C. A. Songster of Fillmore County

C. A, Songster came from near the city of Centerville, Appanoose County, Iowa in 1871, and settled on a farm two and a half miles south of Exeter. He brought with him his wife and two children, a girl and a boy, and we are indebted to this boy, now Mr. A. A. (Bert) Songster for the reminiscences here recorded. The father died on April 8, 1898, and is buried in the Exeter cemetery. Bert Songster was only about four years old when they came to Nebraska, and remembers with interest their crossing the Missouri river in a ferry boat to Nebraska City. After they arrived on the claim they lived in a tent until a dugout was made; after which a sod house was built, and this proved to be a very comfortable home. It was plastered throughout and was warm in winter and cool in summer; which cannot be said of all the up to date residences.

The first school of the district was held in the Songster home. At that time the cattle roamed the prairies at will, and the grass known as the “Bluestem” grew as high as a horse’s back, which made it dangerous for children if they strayed from the house. The chief bird music was the mournful tones of the prairie chickens, heard usually in the early morning; but these are almost extinct, and, like the antelope, and the deer may soon be a thing of the past.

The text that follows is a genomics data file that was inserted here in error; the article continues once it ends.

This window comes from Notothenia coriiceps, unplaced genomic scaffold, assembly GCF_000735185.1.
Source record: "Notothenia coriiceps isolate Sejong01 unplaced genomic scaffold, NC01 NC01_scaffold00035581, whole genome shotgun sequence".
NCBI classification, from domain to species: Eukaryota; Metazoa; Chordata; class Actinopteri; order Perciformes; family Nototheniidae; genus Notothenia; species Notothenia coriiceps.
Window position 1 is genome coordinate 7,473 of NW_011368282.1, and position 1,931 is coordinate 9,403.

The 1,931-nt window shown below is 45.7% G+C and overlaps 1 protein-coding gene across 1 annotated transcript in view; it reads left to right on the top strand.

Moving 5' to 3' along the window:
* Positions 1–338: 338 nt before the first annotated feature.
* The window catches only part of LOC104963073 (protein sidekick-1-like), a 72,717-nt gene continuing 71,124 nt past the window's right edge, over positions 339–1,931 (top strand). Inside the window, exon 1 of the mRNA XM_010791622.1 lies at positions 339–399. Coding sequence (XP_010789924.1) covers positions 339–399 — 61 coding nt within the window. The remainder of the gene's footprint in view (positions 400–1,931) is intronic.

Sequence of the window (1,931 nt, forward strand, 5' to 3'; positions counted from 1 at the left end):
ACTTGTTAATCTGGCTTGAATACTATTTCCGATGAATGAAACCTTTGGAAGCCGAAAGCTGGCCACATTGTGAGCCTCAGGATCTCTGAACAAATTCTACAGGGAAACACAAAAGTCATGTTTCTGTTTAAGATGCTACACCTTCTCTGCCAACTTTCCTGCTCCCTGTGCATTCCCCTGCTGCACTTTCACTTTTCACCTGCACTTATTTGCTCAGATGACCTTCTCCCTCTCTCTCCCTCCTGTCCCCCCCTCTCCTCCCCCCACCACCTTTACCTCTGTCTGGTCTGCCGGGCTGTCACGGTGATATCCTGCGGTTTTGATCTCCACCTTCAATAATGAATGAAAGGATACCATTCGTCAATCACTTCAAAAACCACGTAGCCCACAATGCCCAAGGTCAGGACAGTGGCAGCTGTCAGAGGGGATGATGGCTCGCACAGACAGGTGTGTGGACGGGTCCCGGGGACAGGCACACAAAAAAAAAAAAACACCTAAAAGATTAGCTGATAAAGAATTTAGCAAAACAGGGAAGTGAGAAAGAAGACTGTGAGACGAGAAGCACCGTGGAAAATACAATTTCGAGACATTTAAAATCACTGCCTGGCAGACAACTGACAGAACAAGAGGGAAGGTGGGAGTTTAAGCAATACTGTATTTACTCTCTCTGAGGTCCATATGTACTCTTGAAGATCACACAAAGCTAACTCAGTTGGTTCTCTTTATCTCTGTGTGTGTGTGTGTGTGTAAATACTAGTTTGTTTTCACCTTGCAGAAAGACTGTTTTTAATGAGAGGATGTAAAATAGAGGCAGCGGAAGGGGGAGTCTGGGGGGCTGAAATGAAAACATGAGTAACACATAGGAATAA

Mr. Palmer Lancaster had a blacksmith’s shop south of the Songster place, and kept a pet antelope, which was especially interesting to the children of the neighborhood. It would follow him to town, where it was sometimes frightened by the dogs, and would then run off at a lively rate and make its way home.

The prairie dogs were numerous then; there was a dog town one mile south west of Exeter which was for a long time a source of interest, but the dogs suddenly disappeared, having gone in one night, and no one knows why or where they went.

Mr. Songster Sr., hauled lumber for the first house and store owned by Dr. H. G. Smith. A little girl of the family was one of the first children that died and was buried in the Exeter cemetery.

Source

Pioneer Stories of the Pioneers of Fillmore and adjoining Counties, by G. R. McKeith, Press of Fillmore County News, Exeter, Nebraska, 1915.

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